We already saw the answer in the verses quoted above. Whereas ח.פ.ש, “freedom,” receives no mention in our narrative, there is another root which does appear frequently – sixty-seven times, in fact. That root is ע.ב.ד: “work” — or, in context, “service.” This word – a leitwort, or “leading word,” as we explained a few weeks ago – shows up in such staggering proportion throughout our narrative that there can be no missing its thematic thrust.
But “ע.ב.ד” is not a new word in Tanach. We actually find it for the first time in the Bible’s second chapter:
And God took man and placed him in the Garden of Eden, to work it [לעבדה] and to guard it (Genesis 2:15).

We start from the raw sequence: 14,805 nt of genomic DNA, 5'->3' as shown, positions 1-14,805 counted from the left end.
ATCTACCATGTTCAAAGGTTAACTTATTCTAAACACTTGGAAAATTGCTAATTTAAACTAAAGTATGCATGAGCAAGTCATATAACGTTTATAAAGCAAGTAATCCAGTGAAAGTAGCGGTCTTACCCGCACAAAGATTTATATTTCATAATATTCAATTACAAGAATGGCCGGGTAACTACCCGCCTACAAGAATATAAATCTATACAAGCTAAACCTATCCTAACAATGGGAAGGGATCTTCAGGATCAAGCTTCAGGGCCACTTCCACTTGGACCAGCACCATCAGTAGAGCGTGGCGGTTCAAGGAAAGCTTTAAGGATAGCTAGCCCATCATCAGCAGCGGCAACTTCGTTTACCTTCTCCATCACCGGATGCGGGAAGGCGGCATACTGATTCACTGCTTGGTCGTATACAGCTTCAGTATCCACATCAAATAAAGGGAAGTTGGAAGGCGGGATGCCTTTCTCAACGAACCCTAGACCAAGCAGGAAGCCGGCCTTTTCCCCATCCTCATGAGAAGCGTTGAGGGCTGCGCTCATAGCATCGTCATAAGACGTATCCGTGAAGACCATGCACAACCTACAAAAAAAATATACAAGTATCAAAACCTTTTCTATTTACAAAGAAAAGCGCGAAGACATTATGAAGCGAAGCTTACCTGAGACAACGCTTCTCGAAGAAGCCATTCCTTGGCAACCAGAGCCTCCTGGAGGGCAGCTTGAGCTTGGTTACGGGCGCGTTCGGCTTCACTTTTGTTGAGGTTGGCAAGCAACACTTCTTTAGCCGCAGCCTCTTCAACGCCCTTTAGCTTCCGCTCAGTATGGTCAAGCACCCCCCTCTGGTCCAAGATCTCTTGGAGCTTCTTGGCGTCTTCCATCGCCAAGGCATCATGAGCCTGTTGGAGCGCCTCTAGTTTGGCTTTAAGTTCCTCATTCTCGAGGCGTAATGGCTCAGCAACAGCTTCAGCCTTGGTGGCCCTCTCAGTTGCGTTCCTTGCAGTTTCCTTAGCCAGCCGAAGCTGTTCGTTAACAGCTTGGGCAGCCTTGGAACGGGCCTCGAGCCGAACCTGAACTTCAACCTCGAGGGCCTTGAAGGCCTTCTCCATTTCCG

On the eve of creation, as on the eve of the Exodus, God tells man that he must ע.ב.ד – that he must “serve.” There’s a theme developing here. We get the sense, in fact, that this “service” – this fulfillment of one’s obligations, both to God and to man – functions as a prerequisite of sorts: it is the condition by which man gains his freedom, and indeed, the purpose for which he is granted the gift of life in the first place. From the Torah’s perspective, in other words, neither life nor liberty is self-justified or self-contained. Both are means which point to ends beyond themselves.